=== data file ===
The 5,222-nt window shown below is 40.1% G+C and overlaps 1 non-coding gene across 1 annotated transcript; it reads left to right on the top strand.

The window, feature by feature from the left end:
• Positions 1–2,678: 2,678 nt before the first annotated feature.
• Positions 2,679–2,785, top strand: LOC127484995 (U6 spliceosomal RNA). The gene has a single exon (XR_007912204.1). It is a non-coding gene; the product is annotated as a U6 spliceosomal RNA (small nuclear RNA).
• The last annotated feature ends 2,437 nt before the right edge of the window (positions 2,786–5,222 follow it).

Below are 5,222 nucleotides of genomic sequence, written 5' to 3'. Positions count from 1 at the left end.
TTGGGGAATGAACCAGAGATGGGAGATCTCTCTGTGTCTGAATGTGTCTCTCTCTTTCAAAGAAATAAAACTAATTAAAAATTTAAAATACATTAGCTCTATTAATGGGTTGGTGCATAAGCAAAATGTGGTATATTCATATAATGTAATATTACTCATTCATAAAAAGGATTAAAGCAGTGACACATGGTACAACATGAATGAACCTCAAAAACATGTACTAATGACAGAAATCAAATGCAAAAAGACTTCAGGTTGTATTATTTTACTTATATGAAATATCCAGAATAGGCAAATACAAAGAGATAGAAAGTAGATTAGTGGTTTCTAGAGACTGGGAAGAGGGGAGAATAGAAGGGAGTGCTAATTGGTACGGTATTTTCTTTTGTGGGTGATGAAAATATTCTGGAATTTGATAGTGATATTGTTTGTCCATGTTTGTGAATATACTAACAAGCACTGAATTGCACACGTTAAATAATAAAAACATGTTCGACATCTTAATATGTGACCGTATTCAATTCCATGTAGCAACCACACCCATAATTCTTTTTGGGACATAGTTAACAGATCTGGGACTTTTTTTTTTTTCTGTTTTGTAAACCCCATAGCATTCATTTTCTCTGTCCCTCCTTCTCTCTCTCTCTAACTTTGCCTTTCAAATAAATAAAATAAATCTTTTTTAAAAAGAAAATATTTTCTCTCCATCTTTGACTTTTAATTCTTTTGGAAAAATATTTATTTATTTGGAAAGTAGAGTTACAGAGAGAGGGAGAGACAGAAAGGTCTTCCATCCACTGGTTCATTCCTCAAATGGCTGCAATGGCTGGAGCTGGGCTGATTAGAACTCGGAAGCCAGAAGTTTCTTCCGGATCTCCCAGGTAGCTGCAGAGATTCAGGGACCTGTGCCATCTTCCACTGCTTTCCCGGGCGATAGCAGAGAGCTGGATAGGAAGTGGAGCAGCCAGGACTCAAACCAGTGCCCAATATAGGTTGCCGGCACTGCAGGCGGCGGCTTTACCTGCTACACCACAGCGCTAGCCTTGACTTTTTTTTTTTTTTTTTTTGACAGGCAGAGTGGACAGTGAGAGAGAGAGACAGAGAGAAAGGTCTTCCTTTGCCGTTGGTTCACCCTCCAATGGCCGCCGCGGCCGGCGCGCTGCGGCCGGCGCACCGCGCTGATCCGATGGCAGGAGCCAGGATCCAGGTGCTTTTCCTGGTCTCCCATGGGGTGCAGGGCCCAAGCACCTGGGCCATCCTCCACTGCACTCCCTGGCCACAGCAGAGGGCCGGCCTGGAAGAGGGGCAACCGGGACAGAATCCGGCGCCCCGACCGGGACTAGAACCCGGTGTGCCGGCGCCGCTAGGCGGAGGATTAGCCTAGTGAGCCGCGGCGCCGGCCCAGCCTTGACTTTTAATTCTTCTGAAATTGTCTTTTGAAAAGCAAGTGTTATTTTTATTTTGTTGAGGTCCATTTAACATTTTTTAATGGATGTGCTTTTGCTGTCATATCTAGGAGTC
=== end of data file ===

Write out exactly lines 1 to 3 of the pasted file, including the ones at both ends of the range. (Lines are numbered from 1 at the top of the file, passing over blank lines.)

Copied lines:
The 5,222-nt window shown below is 40.1% G+C and overlaps 1 non-coding gene across 1 annotated transcript; it reads left to right on the top strand.

The window, feature by feature from the left end:
• Positions 1–2,678: 2,678 nt before the first annotated feature.